NEW ORLEANS — All the Saints had to do was win Sunday.
All they had been battling back from would have been wiped away, their playoff fate firmly in their own grasp.
Instead, 11 months after dashing New Orleans’ dreams in the playoffs, San Francisco might have done it again to the Black and Gold.
The 49ers beat, bruised and battered the Saints, leaving the Mercedes-Benz Superdome with a 31-21 win.
For New Orleans, now 5-6, the room for error has all but vanished.
“Going out, we’ve got to put our best foot forward and keep winning to have a shot to get in the postseason,” Saints center Brian de la Puente said. “We know that.”
After Sunday, the big picture suddenly becomes small.
The Saints can’t afford another loss and that won’t be easy, not with games at Atlanta and the Giants, a team that could give New Orleans fits, remaining as well as another against an improved Tampa Bay at home.
No, this isn’t the same New Orleans team that started the season 0-4. It’s much, much better.
Against San Francisco, the positives were there.
The defense, for the first time this season, held a team to fewer than 400 total yards and only gave up 17 points. It held a run-first team at bay for most of three quarters.
But what we also saw was that for New Orleans to dream of having any postseason aspirations at this point, near perfection is going to be needed.
Certainly New Orleans won’t face another defense as athletic, as physical or as menacing as San Francisco’s.
Still, quarterback Drew Brees can’t have two inexplicable interceptions that get returned for touchdowns. He can’t force things when they’re not there, as he did on the first interception for a touchdown. And he can’t throw high leaving his players out to dry, as he did on the second interception when receiver Marques Colston was injured trying to leap high for an overthrown pass.
The defense can’t allow a team to convert 6 of 13 third downs, including three straight on a nine-plus minute drive that all but salts away a game. And they’ll have to protect Brees better – he was hit seven times and sacked on five drop-backs.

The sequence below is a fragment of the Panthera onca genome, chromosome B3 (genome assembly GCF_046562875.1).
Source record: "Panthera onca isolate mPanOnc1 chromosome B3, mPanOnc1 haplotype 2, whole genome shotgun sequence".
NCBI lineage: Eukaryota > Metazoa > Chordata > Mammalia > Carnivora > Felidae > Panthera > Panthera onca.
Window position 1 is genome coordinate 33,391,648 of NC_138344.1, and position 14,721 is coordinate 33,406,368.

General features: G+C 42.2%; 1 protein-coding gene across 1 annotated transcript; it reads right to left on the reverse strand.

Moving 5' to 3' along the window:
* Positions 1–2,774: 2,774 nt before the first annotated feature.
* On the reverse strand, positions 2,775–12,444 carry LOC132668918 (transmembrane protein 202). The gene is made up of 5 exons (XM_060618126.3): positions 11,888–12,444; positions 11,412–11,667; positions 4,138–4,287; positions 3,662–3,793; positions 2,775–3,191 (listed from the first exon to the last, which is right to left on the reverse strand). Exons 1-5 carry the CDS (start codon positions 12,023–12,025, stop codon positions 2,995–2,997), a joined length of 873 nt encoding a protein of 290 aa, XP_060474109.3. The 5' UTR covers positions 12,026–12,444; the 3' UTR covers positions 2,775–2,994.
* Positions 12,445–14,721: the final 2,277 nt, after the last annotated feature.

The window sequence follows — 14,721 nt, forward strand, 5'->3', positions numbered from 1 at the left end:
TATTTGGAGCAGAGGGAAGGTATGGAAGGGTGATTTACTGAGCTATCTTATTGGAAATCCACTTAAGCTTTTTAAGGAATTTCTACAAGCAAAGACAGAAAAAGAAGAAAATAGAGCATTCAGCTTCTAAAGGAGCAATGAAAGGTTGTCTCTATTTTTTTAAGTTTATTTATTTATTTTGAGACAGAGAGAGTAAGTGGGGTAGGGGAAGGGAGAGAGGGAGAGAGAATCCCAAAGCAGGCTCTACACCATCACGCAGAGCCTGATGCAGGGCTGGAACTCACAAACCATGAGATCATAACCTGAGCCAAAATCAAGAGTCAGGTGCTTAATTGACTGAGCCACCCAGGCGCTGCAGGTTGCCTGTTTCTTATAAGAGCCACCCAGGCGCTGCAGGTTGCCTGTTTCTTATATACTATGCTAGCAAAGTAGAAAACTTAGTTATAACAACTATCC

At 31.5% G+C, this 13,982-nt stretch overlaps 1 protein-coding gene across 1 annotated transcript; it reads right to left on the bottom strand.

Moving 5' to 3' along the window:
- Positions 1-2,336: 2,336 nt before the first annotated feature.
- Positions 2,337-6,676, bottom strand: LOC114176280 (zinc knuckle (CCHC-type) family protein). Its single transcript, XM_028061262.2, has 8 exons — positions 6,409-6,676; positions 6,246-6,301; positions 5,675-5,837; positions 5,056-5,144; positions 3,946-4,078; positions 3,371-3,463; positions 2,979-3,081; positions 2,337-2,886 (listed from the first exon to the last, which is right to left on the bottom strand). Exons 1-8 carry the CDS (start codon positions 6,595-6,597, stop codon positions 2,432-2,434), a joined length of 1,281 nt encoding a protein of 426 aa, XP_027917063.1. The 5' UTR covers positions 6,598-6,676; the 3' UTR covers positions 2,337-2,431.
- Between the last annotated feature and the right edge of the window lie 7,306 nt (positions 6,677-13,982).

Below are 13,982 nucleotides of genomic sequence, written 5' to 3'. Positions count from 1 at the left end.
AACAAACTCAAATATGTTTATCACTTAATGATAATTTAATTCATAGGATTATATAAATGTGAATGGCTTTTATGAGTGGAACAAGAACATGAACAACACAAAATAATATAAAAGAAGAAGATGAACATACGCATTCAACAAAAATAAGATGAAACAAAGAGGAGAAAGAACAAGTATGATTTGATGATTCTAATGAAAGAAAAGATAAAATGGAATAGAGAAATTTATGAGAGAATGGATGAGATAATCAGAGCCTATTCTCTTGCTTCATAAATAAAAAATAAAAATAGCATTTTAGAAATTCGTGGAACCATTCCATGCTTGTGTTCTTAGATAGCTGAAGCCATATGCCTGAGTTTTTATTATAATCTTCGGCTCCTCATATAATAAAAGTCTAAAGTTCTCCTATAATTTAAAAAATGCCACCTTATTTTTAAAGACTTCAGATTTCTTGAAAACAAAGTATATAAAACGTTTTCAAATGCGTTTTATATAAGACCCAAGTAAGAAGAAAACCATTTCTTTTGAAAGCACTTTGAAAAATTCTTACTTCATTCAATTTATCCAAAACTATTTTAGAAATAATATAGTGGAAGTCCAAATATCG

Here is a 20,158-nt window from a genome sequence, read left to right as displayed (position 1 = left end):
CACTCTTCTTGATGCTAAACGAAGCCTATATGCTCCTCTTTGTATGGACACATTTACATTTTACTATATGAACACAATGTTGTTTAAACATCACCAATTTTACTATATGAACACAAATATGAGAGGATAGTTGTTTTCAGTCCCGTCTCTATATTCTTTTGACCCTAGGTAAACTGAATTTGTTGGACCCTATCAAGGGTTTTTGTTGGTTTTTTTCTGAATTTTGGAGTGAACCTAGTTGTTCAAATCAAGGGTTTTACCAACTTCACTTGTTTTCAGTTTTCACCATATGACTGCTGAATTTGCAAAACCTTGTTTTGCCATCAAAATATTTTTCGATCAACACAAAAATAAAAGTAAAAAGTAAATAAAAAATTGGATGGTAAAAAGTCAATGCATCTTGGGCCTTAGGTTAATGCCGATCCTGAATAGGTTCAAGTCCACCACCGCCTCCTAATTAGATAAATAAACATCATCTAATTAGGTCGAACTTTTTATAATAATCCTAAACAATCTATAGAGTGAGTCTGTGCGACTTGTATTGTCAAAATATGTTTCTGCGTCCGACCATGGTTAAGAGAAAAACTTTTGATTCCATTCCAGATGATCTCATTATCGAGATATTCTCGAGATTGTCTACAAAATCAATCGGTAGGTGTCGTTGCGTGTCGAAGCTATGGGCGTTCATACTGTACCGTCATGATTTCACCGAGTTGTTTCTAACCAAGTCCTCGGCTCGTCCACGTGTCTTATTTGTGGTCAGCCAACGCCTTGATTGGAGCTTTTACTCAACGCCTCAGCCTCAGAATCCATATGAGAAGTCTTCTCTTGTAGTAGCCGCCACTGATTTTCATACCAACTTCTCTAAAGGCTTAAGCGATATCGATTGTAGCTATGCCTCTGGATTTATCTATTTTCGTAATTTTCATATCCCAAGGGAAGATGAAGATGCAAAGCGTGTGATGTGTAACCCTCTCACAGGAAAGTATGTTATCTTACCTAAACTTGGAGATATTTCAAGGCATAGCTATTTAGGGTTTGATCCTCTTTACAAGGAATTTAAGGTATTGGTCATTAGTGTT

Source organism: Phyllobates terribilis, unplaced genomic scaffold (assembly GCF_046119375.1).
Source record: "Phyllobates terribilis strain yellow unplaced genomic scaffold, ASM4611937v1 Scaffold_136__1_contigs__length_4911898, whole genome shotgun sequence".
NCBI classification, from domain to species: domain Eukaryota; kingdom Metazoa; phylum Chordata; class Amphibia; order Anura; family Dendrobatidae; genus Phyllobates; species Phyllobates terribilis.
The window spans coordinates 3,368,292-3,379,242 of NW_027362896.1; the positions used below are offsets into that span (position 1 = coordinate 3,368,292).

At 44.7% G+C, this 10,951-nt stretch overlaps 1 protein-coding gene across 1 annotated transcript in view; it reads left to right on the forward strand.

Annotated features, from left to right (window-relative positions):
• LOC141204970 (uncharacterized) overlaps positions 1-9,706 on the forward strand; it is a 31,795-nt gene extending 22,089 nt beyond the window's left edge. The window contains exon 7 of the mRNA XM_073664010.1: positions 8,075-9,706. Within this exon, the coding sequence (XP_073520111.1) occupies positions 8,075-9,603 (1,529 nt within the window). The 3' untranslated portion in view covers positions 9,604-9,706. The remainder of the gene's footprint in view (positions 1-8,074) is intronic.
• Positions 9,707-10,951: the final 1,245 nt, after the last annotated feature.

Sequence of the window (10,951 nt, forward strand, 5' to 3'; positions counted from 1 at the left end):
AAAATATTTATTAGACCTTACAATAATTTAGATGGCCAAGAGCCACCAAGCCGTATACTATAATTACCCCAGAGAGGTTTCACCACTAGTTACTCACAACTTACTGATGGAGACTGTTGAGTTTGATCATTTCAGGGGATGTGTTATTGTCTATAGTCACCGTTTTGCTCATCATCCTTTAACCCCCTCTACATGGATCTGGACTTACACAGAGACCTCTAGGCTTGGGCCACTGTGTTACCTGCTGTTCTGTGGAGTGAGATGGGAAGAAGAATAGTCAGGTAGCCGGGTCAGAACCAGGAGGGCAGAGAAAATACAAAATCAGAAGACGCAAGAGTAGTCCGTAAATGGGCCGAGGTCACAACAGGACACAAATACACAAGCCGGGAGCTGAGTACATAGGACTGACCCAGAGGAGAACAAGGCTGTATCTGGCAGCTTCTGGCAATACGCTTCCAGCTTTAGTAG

New Orleans still can’t win the big games without Brees playing lights out.
Against the best of the best, you’ve got to play your best and the Saints were far from that for the full 60 minutes.
Now they’re in a must-win situation for real. For the next five weeks. For the first time in a long time, the Saints truly are in a “one-week-at-a-time” spot.
Sunday was a story for the team to learn from from here on out.
“We just put ourselves in some bad positions,” Saints left tackle Jermon Bushrod said. “We’ve got to learn from it, don’t let it kill us for the rest of the season, put it past us, watch this film, do what we’ve got to do, hit our playbooks, get our schemes and take this thing out to the practice field.”
The good news is that nobody in the Saints’ locker room believes there’s not a chance. That kind of thinking aided them when they were 0-4 and the season appeared lost.
They’ll have to fall back on that confidence now.
“I firmly believe that if we take care of our business and worry about ourselves, things will happen in a way we envision and we’re going to have a chance at the end to get in (the playoffs),” Brees said.
Sunday marked the first loss in November for New Orleans since 2008. That, defensive end Will Smith said, means something.
“It shows we’re a winning program and we know how to win in November, which is one of the most important times of the year,” Smith said.
That’s the positive thinking it will take to move from Sunday’s heart-breaking and head-rattling loss to San Francisco.
The Saints had everything in their grasp, their fate in their own hands.
And now it’s not.